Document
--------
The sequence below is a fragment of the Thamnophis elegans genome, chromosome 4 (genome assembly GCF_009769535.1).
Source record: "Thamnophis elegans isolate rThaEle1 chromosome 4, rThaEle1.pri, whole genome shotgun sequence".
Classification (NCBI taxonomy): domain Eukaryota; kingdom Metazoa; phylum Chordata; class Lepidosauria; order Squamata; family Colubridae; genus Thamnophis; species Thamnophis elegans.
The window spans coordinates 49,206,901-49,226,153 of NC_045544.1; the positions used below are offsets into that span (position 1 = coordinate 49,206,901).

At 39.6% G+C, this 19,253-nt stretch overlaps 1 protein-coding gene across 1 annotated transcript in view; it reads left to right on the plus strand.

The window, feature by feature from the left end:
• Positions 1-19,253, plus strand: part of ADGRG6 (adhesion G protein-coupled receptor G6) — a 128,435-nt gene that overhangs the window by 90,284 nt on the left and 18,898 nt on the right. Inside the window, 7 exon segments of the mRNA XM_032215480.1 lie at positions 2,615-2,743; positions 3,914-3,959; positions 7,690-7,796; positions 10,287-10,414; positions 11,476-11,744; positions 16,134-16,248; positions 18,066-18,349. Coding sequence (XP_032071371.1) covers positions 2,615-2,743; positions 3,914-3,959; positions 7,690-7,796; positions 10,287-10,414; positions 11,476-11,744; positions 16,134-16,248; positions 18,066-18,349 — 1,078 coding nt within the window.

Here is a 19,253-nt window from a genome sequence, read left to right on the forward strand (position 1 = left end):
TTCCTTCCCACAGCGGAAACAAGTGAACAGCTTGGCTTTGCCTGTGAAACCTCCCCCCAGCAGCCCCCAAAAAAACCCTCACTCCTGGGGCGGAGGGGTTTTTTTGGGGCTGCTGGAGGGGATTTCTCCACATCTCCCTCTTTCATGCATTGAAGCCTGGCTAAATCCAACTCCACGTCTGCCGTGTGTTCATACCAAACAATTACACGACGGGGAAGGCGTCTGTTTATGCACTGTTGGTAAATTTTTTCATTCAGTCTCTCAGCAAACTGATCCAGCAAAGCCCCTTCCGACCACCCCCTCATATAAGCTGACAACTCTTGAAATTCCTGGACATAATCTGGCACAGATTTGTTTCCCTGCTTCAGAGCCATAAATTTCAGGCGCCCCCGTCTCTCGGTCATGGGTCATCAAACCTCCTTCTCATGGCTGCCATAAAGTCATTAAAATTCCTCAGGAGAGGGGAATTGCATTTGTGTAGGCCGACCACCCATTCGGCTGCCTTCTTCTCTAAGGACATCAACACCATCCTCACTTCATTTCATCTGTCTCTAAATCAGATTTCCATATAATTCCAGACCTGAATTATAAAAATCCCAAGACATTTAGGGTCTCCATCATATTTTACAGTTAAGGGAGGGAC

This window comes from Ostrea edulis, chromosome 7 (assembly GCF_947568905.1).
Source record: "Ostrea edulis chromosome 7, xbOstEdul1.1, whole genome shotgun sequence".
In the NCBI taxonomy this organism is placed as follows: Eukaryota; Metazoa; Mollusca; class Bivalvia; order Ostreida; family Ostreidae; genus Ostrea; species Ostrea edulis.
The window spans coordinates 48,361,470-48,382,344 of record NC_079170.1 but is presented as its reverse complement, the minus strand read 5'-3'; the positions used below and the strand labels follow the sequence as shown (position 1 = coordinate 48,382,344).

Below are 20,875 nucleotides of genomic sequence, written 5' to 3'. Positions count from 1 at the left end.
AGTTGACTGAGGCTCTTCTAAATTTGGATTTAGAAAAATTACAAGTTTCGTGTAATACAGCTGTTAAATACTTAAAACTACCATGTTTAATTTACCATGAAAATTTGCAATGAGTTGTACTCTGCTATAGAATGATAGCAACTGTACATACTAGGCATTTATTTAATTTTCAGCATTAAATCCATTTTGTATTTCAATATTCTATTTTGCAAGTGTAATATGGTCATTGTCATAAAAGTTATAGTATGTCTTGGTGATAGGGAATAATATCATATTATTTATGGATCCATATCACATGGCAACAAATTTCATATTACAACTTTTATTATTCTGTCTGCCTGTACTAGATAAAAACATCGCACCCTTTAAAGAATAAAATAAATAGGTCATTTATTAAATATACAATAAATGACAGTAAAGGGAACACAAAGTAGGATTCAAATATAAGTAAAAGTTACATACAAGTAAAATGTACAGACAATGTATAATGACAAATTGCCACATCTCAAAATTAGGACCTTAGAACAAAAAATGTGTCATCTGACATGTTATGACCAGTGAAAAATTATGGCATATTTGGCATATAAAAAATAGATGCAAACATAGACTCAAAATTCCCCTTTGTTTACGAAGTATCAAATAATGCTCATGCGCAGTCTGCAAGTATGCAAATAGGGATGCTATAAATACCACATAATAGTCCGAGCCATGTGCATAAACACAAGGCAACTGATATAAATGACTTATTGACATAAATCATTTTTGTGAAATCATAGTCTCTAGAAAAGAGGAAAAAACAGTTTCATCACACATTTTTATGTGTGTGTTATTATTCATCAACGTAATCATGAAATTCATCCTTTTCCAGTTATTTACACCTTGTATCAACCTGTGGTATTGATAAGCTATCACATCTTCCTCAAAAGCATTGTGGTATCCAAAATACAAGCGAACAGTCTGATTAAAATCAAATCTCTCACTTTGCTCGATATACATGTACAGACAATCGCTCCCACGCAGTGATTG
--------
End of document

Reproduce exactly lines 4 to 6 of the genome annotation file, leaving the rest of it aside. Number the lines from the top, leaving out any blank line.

The window spans coordinates 49,206,901-49,226,153 of NC_045544.1; the positions used below are offsets into that span (position 1 = coordinate 49,206,901).

At 39.6% G+C, this 19,253-nt stretch overlaps 1 protein-coding gene across 1 annotated transcript in view; it reads left to right on the plus strand.

The window, feature by feature from the left end: